**What is the Martingale Strategy?**

The Martingale Strategy involves doubling the trade size every time a loss is faced. A classic scenario for the strategy is to try and trade an outcome with a 50% probability of it occurring. The scenarios are also called zero expectation scenarios.

For a situation with an equal probability, such as a coin toss, there are two viewpoints about how to size a trade. The Martingale Strategy states that one must double the size given a loss. The theory behind the strategy is that you regain whatever’s been lost. Similarly, an anti-Martingale Strategy states that one must increase the trade size given a win.

**Summary**

The Martingale Strategy is a strategy of investing or betting introduced by French mathematician Paul Pierre Levy. It is considered a risky method of investing.

It is based on the theory of increasing the amount allocated for investments, even if its value is falling, in expectation of a future increase.

Understanding the Martingale when there are Two Outcomes:

To understand the topic better, consider a trade with two outcomes with equal probability, Outcome 1 and Outcome 2. Trader X decides to trade a fixed sum of $50, hoping for outcome 1 to occur. However, Outcome 2 occurs instead, and the trade is lost.

Using the Martingale Strategy, the trade size is increased to $100, again hoping for Outcome 1. Again, Outcome B occurs, and the $100 is lost. As it’s a loss, the trade is doubled and is now $200. The process is continued until the desired outcome is achieved.

As you can see, the size of the winning trade will exceed the combined losses of all the previous trades. The difference is the size of the original trade size.

**Examples**

Some possible sequences of the above example:

Win the first trade and make a profit of $50

Losing the first trade and winning the second trade:

– Lose $50 on the first trade and win $100 on the second trade. You are left with a $50 net profit.

Losing the first two trades and winning the third trade:

– You lose $50 on the first trade, $100 on the second trade, and then win $200 on the third trade. It leaves you with a $50 profit again.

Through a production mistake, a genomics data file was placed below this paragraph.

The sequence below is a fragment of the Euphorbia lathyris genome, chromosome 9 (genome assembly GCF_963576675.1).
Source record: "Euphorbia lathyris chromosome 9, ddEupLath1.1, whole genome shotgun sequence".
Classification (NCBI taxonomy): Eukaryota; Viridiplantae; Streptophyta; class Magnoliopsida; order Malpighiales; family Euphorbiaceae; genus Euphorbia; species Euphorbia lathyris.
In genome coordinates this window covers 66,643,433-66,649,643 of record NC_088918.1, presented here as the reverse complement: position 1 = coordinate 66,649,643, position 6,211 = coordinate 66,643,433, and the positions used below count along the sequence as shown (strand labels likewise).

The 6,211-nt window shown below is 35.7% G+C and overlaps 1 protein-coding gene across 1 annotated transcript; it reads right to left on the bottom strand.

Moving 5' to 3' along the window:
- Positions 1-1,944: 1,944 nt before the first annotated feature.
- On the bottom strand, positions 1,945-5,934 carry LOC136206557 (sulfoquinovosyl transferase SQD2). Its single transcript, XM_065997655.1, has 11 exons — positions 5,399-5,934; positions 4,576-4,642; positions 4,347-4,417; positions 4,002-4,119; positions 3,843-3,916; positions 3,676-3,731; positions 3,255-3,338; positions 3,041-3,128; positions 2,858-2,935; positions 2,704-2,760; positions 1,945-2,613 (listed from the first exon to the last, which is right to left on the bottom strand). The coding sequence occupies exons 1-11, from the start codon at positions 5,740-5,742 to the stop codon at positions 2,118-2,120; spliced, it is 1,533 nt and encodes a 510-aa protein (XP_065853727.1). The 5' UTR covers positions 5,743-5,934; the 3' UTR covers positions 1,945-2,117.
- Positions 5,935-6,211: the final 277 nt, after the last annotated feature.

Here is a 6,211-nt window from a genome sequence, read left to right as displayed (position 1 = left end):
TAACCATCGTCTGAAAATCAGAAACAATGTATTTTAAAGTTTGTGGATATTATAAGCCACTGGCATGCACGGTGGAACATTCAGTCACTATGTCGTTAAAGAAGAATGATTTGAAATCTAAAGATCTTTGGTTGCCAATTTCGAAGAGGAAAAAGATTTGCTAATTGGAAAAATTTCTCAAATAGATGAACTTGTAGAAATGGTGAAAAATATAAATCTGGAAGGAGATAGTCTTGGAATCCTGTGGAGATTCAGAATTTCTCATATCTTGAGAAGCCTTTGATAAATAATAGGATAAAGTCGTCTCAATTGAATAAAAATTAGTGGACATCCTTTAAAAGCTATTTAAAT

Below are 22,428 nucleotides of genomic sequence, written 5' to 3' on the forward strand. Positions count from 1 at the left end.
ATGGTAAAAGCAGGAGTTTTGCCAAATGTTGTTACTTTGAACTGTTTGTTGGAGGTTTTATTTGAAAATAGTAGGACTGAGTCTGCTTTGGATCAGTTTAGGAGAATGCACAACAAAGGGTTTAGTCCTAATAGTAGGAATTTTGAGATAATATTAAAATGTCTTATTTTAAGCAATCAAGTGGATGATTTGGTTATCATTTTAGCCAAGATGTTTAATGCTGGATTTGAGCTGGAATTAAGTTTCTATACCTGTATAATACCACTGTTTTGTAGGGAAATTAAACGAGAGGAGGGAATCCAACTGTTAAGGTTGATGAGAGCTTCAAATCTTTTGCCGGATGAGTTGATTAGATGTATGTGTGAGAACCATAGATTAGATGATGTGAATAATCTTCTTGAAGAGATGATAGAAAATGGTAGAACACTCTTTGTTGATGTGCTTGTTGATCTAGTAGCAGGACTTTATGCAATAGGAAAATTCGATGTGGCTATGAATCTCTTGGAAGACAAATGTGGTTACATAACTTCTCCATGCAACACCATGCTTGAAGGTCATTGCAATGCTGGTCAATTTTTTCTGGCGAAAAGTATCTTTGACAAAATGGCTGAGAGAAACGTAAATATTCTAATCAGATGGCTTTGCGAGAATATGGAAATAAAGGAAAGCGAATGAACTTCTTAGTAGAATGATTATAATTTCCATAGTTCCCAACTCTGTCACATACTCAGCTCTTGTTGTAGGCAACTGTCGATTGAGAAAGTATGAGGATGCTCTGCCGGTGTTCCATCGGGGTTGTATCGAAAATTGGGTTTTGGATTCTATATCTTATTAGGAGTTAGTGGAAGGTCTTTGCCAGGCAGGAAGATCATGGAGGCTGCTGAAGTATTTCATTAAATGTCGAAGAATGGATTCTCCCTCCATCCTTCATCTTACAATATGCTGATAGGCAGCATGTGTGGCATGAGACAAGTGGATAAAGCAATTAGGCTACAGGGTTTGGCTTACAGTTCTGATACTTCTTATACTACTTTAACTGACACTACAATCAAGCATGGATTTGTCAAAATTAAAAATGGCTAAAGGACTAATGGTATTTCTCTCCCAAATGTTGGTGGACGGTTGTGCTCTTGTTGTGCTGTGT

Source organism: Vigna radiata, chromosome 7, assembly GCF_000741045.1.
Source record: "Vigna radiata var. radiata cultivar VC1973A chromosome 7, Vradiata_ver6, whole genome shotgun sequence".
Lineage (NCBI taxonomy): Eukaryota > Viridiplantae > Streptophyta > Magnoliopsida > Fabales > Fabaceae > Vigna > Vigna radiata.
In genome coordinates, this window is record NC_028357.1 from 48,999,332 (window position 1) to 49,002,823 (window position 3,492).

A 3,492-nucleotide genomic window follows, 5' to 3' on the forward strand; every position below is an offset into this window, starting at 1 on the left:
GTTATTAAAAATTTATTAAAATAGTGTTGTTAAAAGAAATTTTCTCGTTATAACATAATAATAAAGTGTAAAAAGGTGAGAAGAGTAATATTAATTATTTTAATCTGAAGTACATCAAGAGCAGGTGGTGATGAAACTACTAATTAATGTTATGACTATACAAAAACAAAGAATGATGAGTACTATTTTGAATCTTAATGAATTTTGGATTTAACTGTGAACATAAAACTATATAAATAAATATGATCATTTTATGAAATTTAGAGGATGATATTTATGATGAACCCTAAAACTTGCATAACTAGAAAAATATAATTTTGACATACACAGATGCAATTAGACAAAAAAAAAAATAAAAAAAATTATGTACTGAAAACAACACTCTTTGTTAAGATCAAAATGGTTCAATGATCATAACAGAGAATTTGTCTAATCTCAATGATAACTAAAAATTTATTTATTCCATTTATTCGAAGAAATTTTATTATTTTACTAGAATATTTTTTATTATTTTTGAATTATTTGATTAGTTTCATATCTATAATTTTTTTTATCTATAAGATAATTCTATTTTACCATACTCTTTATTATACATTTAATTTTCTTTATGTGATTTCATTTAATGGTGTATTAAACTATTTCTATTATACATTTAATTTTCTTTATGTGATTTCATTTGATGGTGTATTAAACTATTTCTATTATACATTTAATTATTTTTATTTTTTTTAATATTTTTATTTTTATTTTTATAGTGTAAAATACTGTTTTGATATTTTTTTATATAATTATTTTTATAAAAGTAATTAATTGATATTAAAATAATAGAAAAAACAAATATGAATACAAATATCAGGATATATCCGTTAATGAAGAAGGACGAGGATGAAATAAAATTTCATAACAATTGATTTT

Losing the first three trades, but then winning the fourth trade:

– You lose $50 on the first trade, $100 on the second trade, and then $200 on the third trade. However, you win $400 on the fourth trade. Again, you are left with a $50 profit.

**Using the Martingale Strategy in the Stock Market**

The Martingale Strategy is usually used in any game with an equal probability of a win or a loss. It is important to understand that markets are not zero-sum games. Markets are not as simple as betting on a roulette table. Therefore, the strategy is usually modified before it is applied to stock markets.

Consider the following example. A trader uses the Martingale Strategy and makes a purchase of $10,000 worth shares of a company when it is trading at $100. Assuming that the stock price falls in the next few days and the trader makes a new purchase worth $20,000 at $50, the average goes up to $60 per share.

Suppose the stock price falls further, the trader makes another purchase worth $40,000 at $25. It takes the average cost per share to $33.33. At this point, as per the strategy, the trader can successfully exit the trade and make a profit equal to the initial bet size at $38.10. The trader then waits for the stock to move to $38.10 and makes a gain of $10,000, which is the size of the initial bet.

In the above case, the trader could exit after the third bet as the stock price reached $38.10. It does not always happen, and the trade size can reach extremely high amounts in case the stock price falls for a long period of time. In the hope of recovery, a lot of money is put at stake using the strategy.

**Drawbacks of the Martingale Strategy**

The amount spent on trading can reach huge proportions after just a few transactions.

If the trader runs out of funds and exits the trade while using the strategy, the losses faced can be disastrous.

There is a chance that the stocks stop trading at some point in time.

The risk-to-reward ratio of the Martingale Strategy is not reasonable. While using the strategy, higher amounts are spent with every loss until a win, and the final profit is only equal to the initial bet size.

The strategy ignores transaction costs associated with every trade.

There are limits placed by exchanges on trade size. Therefore, a trader does not receive an infinite number of chances to double a bet.